How (not) to choose a Shin Bet head

Alsheich’s appointment as police commissioner has reopened the question of who is the best person to replace Shin Bet current chief Cohen.

RONI ALSHEICH, the deputy Shin Bet head who has been named to lead the Israel Police (photo credit: AVSHALOM SASSONI)
RONI ALSHEICH, the deputy Shin Bet head who has been named to lead the Israel Police
(photo credit: AVSHALOM SASSONI)
The continuing saga of the appointment of the new commissioner to head the Israel Police, and the decision to nominate deputy head of the Shin Bet Roni Alsheich for the post, has also made the process of how Shin Bet leaders are chosen public knowledge.
During the current director Yoram Cohen’s tenure as Shin Bet chief, two senior Shin Bet officials served as deputies.
One is “N.” – he is still active in the organization – who served as deputy for three years, and the second is Alsheich, who has been a deputy for the past 18 months. Both men were considered strong candidates for the leadership of the Shin Bet when Cohen steps down.
Alsheich’s nomination is perhaps an indication of the direction Public Security Minister Gilad Erdan is planning on taking the Israel Police – making it more professional, an organization with higher values, a higher level of excellence, improved long-term planning, better operational capabilities, increased law enforcement and crime prevention.
Alsheich will bring all of these capabilities from the Shin Bet, as well as a long tradition of operational skills, high-level intelligence gathering, thwarting of attacks and carrying out counter-offensive initiatives. It’s still unclear why Alsheich gave up the chance to lead the Shin Bet and instead accepted the appointment as police commissioner.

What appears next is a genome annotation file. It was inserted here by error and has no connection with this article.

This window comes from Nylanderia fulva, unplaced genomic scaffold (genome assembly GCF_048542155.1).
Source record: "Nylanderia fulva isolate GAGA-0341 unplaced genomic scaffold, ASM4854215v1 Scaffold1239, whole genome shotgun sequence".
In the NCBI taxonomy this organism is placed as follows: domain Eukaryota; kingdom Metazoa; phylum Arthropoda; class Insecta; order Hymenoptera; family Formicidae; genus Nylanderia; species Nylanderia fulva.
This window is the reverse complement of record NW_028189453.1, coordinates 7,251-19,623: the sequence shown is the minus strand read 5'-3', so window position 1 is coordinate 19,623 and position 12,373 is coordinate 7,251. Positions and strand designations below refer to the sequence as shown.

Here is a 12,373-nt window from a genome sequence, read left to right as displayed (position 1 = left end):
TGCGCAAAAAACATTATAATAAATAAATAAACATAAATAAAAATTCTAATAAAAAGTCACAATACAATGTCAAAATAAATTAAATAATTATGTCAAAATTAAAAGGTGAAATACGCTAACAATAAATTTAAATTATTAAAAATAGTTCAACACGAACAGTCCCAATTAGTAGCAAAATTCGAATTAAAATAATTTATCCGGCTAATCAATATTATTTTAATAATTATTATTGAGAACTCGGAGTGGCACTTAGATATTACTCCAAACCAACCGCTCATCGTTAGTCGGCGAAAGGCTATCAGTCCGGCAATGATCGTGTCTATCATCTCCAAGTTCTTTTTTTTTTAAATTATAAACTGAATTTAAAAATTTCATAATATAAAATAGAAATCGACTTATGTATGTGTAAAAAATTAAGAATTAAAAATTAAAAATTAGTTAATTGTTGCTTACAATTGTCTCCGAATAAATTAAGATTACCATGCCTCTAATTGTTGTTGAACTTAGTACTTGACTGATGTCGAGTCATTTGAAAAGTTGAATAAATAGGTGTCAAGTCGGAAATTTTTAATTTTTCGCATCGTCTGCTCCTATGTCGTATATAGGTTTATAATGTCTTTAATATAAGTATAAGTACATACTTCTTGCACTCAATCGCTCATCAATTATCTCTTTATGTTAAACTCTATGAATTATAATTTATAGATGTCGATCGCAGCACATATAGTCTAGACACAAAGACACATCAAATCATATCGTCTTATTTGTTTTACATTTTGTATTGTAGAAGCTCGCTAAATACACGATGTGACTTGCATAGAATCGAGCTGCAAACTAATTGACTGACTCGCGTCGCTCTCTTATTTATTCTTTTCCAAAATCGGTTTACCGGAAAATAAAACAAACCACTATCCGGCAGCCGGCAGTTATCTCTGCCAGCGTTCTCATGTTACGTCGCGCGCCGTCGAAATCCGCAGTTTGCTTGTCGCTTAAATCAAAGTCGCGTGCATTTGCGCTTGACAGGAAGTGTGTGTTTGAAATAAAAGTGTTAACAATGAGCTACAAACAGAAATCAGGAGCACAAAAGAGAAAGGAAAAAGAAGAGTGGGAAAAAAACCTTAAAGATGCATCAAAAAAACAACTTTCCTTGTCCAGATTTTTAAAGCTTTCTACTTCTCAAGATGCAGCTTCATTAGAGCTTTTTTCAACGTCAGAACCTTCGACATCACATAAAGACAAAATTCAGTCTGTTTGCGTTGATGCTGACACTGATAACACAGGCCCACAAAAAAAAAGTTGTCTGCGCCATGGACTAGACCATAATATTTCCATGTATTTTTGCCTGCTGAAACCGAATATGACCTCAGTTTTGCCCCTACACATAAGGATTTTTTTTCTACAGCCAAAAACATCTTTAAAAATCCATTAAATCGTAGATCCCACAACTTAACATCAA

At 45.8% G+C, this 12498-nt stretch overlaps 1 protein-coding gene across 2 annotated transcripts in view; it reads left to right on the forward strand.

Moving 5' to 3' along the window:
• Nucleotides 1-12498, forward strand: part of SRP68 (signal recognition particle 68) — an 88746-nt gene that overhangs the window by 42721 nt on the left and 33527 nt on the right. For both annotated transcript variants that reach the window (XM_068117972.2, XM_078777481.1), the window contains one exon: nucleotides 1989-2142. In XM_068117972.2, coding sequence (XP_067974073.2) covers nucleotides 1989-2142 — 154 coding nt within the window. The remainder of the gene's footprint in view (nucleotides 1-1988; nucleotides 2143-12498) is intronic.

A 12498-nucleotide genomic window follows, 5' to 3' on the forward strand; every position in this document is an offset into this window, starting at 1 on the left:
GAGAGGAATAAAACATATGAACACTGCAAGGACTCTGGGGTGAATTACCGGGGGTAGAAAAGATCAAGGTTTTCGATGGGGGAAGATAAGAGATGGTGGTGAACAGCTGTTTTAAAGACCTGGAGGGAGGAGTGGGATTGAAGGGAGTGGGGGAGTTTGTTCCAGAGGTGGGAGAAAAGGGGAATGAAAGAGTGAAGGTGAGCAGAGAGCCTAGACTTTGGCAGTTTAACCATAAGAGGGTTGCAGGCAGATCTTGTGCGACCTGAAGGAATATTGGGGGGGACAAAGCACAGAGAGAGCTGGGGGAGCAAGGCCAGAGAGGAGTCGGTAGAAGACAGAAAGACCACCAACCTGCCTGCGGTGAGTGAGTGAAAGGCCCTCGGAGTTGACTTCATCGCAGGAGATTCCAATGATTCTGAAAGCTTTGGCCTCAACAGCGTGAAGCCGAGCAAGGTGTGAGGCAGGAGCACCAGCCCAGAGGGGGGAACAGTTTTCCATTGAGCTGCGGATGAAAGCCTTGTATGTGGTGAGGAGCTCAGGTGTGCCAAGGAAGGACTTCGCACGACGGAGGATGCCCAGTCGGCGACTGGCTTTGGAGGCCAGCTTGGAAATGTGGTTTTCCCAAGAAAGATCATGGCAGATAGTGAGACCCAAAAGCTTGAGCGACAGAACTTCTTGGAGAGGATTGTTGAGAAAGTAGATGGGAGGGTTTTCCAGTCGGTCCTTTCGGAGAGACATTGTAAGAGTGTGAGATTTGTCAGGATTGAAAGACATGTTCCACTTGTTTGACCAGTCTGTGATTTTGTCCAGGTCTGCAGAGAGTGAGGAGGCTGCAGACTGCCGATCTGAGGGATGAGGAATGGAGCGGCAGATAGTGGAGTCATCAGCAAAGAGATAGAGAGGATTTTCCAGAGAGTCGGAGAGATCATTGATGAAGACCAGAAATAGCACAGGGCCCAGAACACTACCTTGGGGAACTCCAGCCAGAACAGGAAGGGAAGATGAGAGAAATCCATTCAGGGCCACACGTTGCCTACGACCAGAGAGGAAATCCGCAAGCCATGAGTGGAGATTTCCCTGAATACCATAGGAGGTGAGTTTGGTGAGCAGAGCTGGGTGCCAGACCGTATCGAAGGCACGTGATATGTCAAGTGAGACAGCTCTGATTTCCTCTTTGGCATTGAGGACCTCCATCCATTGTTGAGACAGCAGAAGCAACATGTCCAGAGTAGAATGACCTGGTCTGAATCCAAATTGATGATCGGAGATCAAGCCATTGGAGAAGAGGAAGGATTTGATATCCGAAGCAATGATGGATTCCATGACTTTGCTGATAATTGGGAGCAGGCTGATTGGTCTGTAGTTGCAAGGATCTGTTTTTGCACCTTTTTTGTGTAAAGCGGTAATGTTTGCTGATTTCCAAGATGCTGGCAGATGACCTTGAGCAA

Alsheich’s appointment as commissioner has reopened the question of who is the best person to replace Shin Bet current chief Cohen. Since its inception, the agency has made great efforts to train its best operatives to one day take over the leadership of the organization.
Apart from the exceptional case in which V.-Adm. (res.) Ami Ayalon was appointed as Shin Bet head, who was brought in following the assassination of prime minister Yitzhak Rabin, no one has even been brought in from outside to head the organization. There are two main reasons for this. First, it had never been necessary until that time. There had always been a number of quality, professional candidates who had been trained within the organization who were appropriate for the position. These candidates had grown within the institution. They were familiar with the operational and administrative procedures and had years of leadership experience.
Second, the Shin Bet is not a large organization.
It is extremely professional and its senior operatives are required to have an incredibly high level of control over operational and intelligence capabilities.
A Shin Bet leader is constantly required to evaluate situations, make decisions and supervise underlings in complex operations. He must be informed and ready to make decisions on the spot for multiple operations that are taking place simultaneously in different areas.
The lines of communication within the organization are short and the chief is personally involved in each and every operation.
In fact, it is absolutely impossible for an outsider – no matter how talented he may be – to learn within such a short time the heart of the intelligence work.